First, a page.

• #121
I was wrong, Milwaukee Instruments does describe the formula they use to calculate PA. It's in the manual.

The user can select the conversion factor so you have PA = factor * Brix. Or you can select what they call the "curve" which is a second degree polynomial. If that's how the unit comes by default maybe it explains your seemingly weird result. I dunno.
 
  • #122
Looking for the Eden Mirin yesterday and our local Whole Foods doesn't carry it any more. Maybe another one of their stores has it or else I can buy it online. Anyway, I checked out the Eden website and here's what they say about removing the alcohol.

Mirin's alcohol content, about ten percent, quickly evaporates when cooked with food or may be removed by heating it to the boiling point, and allowed to cool before adding to uncooked foods.

https://store.edenfoods.com/mirin-rice-cooking-wine/

Pretty funny and also a little irresponsible.
 
  • #123
I watched the video this morning and didn't get that it was either funny or irresponsible - did I miss something?

Also went to Marina Grocery in Milpitas. They have a dizzying array of Shaoxing wines. Here's a small sampling.
 

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  • #124
ArtZ said:
I watched the video this morning and didn't get that it was either funny or irresponsible - did I miss something?

Video?

I quoted text where they said you could remove the alcohol from the Mirin simply by heating it to a boil and then letting it cool. If you've been following this thread you'd know that's clearly not the case!
 
  • #125
I think I see the Shaoxing wine I bought in one of your photos.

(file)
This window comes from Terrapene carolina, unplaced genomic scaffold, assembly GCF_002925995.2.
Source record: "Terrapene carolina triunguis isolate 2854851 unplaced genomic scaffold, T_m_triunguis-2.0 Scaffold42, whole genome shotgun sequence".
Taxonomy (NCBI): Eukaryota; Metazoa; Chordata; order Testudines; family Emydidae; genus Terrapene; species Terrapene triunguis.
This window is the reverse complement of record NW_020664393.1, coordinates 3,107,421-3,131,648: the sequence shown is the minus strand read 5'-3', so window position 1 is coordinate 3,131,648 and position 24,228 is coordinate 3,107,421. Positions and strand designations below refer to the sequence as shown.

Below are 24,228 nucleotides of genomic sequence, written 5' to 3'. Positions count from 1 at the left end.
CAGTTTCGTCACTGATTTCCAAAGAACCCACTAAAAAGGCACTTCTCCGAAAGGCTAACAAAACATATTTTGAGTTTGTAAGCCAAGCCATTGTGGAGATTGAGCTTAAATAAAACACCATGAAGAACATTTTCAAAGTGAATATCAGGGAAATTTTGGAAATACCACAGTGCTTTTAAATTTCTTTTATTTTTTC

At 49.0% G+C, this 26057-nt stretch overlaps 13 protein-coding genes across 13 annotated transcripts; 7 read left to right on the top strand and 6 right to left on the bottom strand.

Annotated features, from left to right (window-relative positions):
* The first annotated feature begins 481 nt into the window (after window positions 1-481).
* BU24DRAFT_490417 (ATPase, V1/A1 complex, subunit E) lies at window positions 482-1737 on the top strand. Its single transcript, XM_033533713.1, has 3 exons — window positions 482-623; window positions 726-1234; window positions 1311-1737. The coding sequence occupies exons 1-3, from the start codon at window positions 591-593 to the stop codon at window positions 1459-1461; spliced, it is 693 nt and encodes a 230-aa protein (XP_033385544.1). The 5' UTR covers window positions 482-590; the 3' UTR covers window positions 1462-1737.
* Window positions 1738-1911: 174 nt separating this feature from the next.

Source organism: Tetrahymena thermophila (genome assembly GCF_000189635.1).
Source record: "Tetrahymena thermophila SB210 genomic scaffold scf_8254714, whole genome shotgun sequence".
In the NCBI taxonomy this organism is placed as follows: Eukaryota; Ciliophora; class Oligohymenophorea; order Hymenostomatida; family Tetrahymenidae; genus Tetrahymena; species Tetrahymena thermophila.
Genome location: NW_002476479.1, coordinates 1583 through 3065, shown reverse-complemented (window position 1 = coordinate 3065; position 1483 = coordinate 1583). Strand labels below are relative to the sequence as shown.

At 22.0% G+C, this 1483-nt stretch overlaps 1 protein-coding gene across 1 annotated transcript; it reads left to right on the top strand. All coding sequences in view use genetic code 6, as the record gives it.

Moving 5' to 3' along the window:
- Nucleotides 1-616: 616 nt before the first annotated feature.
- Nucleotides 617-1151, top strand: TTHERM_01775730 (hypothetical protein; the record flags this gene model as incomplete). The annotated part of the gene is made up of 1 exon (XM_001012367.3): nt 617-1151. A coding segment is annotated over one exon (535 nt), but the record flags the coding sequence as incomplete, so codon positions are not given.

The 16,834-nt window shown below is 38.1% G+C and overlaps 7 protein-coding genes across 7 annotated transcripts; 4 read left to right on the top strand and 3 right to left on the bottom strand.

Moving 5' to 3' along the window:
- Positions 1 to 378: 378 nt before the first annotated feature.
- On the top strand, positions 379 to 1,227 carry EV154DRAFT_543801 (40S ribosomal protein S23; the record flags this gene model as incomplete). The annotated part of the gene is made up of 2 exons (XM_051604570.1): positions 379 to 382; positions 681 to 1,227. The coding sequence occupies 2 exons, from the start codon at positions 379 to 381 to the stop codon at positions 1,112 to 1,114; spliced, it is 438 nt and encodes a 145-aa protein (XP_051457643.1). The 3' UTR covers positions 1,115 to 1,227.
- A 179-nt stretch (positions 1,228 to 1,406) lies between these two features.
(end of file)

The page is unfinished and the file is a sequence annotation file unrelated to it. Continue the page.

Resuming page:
I found a bottle of the Eden Mirin at a different Whole Foods today. It's kind of expensive at $14 / 300ml. I tasted it and it is definitely better than the cheaper stuff. I'm going to throw that junk out. Mirin is very sweet! The Eden measured 46% Brix. Even accounting for the alcohol that's a lot of sugar.
 
  • #126
JT Smith said:
I think I see the Shaoxing wine I bought in one of your photos.

I found a bottle of the Eden Mirin at a different Whole Foods today. It's kind of expensive at $14 / 300ml. I tasted it and it is definitely better than the cheaper stuff. I'm going to throw that junk out. Mirin is very sweet! The Eden measured 46% Brix. Even accounting for the alcohol that's a lot of sugar.
My error. https://store.edenfoods.com/mirin-rice-cooking-wine/ is not a video. sorry. I will try my ShaoXing on the Brix scale. Also bought a bottle 0% ABV. Chardonnay at BevMo. Will chill and try tonight. The Kendall Jackson low-alcohol was $14.99 and still came in at 9.0% ABV. Didn't buy this one.
 
  • #127
JT Smith said:
I think I see the Shaoxing wine I bought in one of your photos.